On September 11, Chicago Mayor Richard Daley used his veto power for the first time in seventeen years to block a measure that would have given Wal-Mart employees and workers at other “big box” stores at least $10 per hour plus benefits worth at least $3 per hour. The City Council had passed the bill by a 35-to-14 vote margin. Daley’s brash act was a temporary victory for the chorus of conservative pundits and corporate flacks who have been singing Wal-Mart’s virtues for the past year. Here’s what they claim and why they are wrong:
1. Wal-Mart’s low prices save American consumers $263 billion a year
(cited by syndicated columnists Robert Samuelson, Sebastian Mallaby, John Tierney and George Will):
The Economic Policy Institute has ripped apart the methodology Wal-Mart’s consultants used to come up with this most popular claim of the Wal-Mart pundits. The consultants based their finding on an analysis of the effect of Wal-Mart expansion in a locality on overall consumer prices in that area. The problem, as EPI points out, is that 60 percent of the consumer price index is made up of services like transportation and housing that Wal-Mart doesn’t provide. Therefore, the $263 billion figure is wildly exaggerated.
Even Wal-Mart’s recent announcement that it will sell generic drugs for $4 is mostly hype. According to the New York Times, the plan will only cover about 124 medicines (out of 11,000 generics on the market), and Wal-Mart was careful not to include relatively expensive but widely used drugs like the high-cholesterol treatment Zocor. In her forthcoming book Big-Box Swindle, Stacy Mitchell cites surveys in several states that have found it was independent pharmacies–not Wal-Mart–that had the lowest average prices on drugs.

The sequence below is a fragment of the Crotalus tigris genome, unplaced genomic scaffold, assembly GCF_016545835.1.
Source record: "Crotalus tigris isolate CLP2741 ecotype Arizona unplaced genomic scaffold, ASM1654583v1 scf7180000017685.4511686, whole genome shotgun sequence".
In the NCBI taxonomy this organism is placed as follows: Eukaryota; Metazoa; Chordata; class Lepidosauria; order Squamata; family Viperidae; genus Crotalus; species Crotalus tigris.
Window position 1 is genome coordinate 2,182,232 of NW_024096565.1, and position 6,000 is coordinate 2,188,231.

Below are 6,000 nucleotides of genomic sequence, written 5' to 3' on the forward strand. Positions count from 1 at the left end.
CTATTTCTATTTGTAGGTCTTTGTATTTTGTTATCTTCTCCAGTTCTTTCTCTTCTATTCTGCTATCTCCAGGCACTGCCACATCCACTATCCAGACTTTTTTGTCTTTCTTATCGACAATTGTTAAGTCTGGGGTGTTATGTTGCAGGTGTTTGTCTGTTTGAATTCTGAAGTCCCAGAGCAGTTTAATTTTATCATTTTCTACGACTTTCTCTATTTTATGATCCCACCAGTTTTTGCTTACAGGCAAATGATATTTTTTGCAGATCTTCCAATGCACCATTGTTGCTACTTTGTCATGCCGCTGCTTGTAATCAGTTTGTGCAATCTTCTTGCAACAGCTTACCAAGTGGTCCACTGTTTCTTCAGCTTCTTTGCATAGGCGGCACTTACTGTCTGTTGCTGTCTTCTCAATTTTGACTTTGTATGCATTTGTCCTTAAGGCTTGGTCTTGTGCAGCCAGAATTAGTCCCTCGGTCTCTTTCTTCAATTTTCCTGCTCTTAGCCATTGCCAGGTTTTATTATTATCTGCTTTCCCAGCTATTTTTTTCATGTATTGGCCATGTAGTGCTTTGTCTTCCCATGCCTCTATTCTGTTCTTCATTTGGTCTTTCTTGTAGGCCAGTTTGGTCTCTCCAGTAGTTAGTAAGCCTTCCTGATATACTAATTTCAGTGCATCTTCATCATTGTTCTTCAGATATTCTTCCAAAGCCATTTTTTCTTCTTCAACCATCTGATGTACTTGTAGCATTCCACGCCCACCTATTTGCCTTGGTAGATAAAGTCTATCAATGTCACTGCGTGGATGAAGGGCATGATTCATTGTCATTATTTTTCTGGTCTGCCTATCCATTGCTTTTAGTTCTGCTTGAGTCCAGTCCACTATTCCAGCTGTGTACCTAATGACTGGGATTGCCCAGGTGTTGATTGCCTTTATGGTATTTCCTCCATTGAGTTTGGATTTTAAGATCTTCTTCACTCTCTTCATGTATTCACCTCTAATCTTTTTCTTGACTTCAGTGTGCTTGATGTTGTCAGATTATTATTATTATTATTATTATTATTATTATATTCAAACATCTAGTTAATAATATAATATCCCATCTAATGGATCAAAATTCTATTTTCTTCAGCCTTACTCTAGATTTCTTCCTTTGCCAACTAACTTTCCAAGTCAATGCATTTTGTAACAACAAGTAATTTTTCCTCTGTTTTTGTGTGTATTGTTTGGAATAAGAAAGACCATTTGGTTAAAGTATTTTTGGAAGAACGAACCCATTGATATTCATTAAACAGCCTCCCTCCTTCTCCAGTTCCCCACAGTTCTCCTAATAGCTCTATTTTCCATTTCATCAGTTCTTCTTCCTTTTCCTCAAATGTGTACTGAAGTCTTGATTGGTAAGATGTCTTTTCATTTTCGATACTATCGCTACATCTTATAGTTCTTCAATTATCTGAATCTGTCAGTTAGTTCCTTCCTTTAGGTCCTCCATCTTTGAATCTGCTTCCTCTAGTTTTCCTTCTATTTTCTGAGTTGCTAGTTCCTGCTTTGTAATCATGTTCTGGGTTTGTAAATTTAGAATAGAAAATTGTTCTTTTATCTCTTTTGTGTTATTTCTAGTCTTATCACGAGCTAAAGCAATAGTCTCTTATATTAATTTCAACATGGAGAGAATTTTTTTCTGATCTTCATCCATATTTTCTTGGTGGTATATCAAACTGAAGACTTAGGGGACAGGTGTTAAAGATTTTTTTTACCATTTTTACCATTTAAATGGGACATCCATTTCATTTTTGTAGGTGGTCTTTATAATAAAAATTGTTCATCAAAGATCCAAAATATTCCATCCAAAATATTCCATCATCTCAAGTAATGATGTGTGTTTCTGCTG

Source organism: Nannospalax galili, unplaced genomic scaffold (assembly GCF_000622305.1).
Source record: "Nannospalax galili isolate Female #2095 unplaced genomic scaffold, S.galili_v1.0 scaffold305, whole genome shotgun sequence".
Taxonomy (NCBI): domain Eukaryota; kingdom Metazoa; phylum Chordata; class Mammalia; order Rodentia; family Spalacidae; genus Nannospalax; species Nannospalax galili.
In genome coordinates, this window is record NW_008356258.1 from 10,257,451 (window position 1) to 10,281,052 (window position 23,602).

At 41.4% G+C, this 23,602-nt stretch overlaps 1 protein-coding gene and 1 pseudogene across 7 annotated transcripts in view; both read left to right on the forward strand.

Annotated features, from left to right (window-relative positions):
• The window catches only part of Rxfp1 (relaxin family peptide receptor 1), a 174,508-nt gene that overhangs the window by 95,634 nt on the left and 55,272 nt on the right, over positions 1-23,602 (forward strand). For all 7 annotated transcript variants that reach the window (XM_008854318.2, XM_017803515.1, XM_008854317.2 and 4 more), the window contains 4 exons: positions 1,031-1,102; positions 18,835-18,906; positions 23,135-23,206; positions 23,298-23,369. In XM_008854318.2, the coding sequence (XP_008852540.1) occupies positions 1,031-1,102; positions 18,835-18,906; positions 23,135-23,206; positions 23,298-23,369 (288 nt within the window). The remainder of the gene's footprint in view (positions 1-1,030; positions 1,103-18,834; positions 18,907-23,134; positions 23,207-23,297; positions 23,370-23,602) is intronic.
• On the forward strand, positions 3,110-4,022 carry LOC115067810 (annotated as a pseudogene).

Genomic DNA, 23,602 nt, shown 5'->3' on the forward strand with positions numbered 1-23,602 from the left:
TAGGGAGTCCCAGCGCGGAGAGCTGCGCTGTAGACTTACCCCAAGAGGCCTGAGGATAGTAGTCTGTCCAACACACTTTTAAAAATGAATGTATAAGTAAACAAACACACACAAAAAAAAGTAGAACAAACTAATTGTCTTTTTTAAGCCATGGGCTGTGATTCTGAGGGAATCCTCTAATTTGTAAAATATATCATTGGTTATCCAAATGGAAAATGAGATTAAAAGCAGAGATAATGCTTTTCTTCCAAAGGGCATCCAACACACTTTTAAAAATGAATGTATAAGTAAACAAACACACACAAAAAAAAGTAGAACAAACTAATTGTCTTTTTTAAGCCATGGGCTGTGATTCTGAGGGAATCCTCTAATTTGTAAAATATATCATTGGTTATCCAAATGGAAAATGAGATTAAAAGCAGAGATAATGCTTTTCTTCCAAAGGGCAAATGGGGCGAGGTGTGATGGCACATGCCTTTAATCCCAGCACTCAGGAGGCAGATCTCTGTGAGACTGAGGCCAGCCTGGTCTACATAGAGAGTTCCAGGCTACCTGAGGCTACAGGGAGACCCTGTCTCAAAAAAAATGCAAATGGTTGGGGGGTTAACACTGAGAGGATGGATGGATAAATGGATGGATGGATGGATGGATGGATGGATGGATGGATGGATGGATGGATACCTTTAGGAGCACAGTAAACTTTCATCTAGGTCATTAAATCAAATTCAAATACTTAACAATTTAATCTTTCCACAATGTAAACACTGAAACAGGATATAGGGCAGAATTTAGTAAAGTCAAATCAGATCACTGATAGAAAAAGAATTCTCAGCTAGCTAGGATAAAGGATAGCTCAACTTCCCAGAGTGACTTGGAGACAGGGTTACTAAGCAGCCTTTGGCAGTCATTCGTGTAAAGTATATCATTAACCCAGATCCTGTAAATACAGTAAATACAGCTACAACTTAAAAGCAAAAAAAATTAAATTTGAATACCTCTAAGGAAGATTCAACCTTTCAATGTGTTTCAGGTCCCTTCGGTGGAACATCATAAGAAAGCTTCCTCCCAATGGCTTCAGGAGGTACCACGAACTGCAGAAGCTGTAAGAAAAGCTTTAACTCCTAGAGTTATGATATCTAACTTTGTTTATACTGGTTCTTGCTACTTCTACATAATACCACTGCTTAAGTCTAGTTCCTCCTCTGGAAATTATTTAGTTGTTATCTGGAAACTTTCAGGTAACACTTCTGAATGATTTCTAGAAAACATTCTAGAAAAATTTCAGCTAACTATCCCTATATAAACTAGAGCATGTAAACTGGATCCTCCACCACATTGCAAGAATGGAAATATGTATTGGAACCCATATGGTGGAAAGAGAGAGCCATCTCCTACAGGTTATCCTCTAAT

While Wal-Mart’s consumer benefits are clearly overrated, it’s hard to dispute that the company sells a lot of cheap stuff. The question, then, is at what price? Slavery kept cotton prices low in the United States for centuries and saved consumers countless dollars. But it was wrong. Likewise, Wal-Mart’s strategy of keeping costs down by exploiting sweatshop suppliers abroad while undermining unions and paying less than living wages in this country should be deemed unacceptable in the twenty-first century.
2. If Wal-Mart increases wages, it will have to increase prices
Wal-Mart knows, despite all the bluster to the contrary, that there is ample space in its profits ($11.2 billion in 2005) to increase wages without raising prices. According to the Economic Policy Institute, Wal-Mart could have raised the wages and benefits of each worker by more than $2,000 last year without raising prices–while still maintaining a profit margin substantially higher than Costco’s. A key competitor, Costco pays its workers an average of $17 an hour. Wal-Mart claims it pays its full-time employees $10.11 per hour but refuses to reveal average pay for its part-time workers.